October 10, 2008

Report: Palin violated public trust

Otherwise known as abuse of power:
The legislature reaffirms that each public officer holds office as public trust, and any effort to benefit a personal or financial interest through official action is a violation of that trust. — Alaska Statutes § 39.52.110(a)
Note to "strict constructionists": any effort.
The Court never convincingly explains its departure from the natural meaning of [the statute]. Instead, it institutes the troubling rule that “any” does not really mean “any,” but may mean “some subset of ‘any,’” even if nothing in the context so indicates; it distorts the established canons against extraterritoriality and absurdity; it faults without reason Congress’ use of foreign convictions to gauge dangerousness and culpability; and it employs discredited methods of determining congressional intent. Small v. United States, 544 U.S. 385, 406 (2005) (Thomas, J., dissenting).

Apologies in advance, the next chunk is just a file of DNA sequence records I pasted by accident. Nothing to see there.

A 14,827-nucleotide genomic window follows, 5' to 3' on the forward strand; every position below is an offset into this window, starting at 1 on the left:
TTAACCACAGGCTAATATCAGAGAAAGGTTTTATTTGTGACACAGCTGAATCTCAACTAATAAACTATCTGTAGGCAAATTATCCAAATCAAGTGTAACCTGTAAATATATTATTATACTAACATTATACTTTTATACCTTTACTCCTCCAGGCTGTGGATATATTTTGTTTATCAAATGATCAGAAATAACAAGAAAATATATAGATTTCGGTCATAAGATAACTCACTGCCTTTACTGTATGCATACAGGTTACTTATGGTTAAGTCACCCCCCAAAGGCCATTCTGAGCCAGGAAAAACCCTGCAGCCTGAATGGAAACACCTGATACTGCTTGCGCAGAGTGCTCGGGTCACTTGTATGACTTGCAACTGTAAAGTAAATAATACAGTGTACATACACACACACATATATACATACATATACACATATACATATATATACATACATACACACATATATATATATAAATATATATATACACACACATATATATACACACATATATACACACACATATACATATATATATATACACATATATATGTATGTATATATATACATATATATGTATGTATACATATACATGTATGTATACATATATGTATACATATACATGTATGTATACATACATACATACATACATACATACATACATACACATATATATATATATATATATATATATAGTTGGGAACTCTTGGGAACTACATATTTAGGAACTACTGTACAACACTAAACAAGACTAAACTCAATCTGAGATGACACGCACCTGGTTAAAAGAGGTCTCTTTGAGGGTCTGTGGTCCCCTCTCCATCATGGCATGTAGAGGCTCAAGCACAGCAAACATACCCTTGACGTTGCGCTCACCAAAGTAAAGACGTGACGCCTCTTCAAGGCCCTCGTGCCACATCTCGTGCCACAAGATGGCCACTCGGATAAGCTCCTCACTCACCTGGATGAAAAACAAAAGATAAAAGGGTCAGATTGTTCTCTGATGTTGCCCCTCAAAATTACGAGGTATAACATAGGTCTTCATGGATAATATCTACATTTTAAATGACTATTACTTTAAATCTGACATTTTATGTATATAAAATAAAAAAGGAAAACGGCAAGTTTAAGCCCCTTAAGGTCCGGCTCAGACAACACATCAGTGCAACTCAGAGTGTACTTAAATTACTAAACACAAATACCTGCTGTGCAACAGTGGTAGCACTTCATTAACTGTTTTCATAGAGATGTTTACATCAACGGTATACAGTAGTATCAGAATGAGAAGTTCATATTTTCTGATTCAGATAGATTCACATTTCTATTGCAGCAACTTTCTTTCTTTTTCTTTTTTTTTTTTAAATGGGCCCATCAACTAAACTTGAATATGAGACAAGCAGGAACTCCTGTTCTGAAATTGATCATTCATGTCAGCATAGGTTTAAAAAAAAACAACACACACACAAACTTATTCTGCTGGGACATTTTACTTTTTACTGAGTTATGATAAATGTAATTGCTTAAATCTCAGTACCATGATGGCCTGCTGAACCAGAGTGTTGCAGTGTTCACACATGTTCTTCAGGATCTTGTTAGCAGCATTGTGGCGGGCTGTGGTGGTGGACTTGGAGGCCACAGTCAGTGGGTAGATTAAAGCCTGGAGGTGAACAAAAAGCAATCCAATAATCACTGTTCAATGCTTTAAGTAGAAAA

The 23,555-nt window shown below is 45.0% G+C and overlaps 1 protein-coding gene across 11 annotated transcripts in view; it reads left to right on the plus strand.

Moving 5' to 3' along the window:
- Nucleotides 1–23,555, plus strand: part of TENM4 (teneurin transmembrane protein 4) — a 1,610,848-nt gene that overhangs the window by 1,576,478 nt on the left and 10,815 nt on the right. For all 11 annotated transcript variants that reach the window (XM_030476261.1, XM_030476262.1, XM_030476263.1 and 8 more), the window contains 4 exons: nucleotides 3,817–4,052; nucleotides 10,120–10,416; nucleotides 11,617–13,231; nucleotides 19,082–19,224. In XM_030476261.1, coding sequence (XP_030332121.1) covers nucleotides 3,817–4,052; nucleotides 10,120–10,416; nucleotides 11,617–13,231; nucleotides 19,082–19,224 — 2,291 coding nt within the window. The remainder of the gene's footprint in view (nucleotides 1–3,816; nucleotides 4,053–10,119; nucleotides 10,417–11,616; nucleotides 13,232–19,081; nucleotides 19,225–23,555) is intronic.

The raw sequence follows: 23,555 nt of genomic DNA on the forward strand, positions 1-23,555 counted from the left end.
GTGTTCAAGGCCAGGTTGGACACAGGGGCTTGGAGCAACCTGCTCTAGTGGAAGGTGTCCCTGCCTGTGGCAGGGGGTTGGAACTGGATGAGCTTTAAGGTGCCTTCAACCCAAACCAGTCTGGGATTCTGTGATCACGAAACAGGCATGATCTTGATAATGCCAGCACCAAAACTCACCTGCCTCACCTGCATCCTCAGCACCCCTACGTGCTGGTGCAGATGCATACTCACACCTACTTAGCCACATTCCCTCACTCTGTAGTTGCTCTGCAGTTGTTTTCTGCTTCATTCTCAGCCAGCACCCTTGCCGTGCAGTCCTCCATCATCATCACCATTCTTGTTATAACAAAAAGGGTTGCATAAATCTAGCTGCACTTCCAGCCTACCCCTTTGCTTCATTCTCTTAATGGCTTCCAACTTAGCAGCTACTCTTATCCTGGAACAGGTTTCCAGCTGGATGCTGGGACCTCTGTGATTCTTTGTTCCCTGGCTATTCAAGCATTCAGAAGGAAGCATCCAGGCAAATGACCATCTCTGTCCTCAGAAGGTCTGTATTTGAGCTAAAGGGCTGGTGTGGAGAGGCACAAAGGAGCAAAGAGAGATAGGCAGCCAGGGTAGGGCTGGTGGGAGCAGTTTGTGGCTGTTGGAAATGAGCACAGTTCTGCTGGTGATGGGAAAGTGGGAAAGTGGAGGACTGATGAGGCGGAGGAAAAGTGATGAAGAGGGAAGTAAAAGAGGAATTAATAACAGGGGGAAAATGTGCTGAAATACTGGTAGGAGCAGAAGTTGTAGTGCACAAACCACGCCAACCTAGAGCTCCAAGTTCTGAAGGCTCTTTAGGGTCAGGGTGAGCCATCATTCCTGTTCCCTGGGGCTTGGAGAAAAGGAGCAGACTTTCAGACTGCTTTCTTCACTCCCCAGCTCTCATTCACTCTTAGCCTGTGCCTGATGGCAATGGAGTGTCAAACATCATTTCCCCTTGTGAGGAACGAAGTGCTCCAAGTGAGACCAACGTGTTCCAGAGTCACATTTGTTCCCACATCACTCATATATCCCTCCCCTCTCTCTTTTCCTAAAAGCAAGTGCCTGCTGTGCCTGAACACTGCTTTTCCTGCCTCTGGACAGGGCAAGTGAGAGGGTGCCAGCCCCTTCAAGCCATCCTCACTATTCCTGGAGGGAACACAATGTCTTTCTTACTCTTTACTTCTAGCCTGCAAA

Shorter Thomas (and Scalia): Any means any.

Report to the Legislative Council (.pdf; 263 pgs.)

The factual and legal support for the finding that AK Gov. Sarah Palin abused the power of her office can be found on pages 48 through 68.

Some of the early reporting on this is poor. For example:
ANCHORAGE, Alaska (Reuters) — An Alaska ethics inquiry found that Gov. Sarah Palin, the U.S. Republican vice presidential candidate, abused the power of her office by dismissing the state's public safety commissioner, a report released on Friday said.
That's incorrect. The firing of the public safety commissioner was within her power, and that firing was not among the "any effort[s]" referenced in the AK statute Palin was found to have violated.

No comments: